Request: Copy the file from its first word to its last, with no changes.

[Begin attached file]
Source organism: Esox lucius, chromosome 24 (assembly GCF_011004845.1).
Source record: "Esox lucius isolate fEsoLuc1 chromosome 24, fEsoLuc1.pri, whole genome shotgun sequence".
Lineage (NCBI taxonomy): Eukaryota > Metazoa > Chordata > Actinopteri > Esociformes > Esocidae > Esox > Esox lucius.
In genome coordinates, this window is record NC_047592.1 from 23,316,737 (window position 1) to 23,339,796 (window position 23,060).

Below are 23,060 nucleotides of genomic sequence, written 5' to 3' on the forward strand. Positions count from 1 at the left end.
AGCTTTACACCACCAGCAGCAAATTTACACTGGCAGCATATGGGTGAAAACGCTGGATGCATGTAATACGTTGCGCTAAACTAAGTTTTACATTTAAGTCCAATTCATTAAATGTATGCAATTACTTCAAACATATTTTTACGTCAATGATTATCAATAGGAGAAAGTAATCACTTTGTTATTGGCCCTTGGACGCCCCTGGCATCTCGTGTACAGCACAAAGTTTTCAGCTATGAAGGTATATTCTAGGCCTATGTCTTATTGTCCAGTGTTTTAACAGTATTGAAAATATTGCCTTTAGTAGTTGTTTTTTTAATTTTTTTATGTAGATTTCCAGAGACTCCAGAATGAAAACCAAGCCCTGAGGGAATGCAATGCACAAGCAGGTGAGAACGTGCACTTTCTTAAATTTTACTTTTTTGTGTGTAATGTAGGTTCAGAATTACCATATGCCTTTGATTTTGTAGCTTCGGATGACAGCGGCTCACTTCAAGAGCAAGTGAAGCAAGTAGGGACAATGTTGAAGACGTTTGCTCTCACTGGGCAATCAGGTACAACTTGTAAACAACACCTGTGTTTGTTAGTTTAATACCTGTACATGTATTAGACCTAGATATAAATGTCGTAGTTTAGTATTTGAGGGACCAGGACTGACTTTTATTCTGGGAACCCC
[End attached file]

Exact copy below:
Source organism: Esox lucius, chromosome 24 (assembly GCF_011004845.1).
Source record: "Esox lucius isolate fEsoLuc1 chromosome 24, fEsoLuc1.pri, whole genome shotgun sequence".
Lineage (NCBI taxonomy): Eukaryota > Metazoa > Chordata > Actinopteri > Esociformes > Esocidae > Esox > Esox lucius.
In genome coordinates, this window is record NC_047592.1 from 23,316,737 (window position 1) to 23,339,796 (window position 23,060).

Below are 23,060 nucleotides of genomic sequence, written 5' to 3' on the forward strand. Positions count from 1 at the left end.
AGCTTTACACCACCAGCAGCAAATTTACACTGGCAGCATATGGGTGAAAACGCTGGATGCATGTAATACGTTGCGCTAAACTAAGTTTTACATTTAAGTCCAATTCATTAAATGTATGCAATTACTTCAAACATATTTTTACGTCAATGATTATCAATAGGAGAAAGTAATCACTTTGTTATTGGCCCTTGGACGCCCCTGGCATCTCGTGTACAGCACAAAGTTTTCAGCTATGAAGGTATATTCTAGGCCTATGTCTTATTGTCCAGTGTTTTAACAGTATTGAAAATATTGCCTTTAGTAGTTGTTTTTTTAATTTTTTTATGTAGATTTCCAGAGACTCCAGAATGAAAACCAAGCCCTGAGGGAATGCAATGCACAAGCAGGTGAGAACGTGCACTTTCTTAAATTTTACTTTTTTGTGTGTAATGTAGGTTCAGAATTACCATATGCCTTTGATTTTGTAGCTTCGGATGACAGCGGCTCACTTCAAGAGCAAGTGAAGCAAGTAGGGACAATGTTGAAGACGTTTGCTCTCACTGGGCAATCAGGTACAACTTGTAAACAACACCTGTGTTTGTTAGTTTAATACCTGTACATGTATTAGACCTAGATATAAATGTCGTAGTTTAGTATTTGAGGGACCAGGACTGACTTTTATTCTGGGAACCCC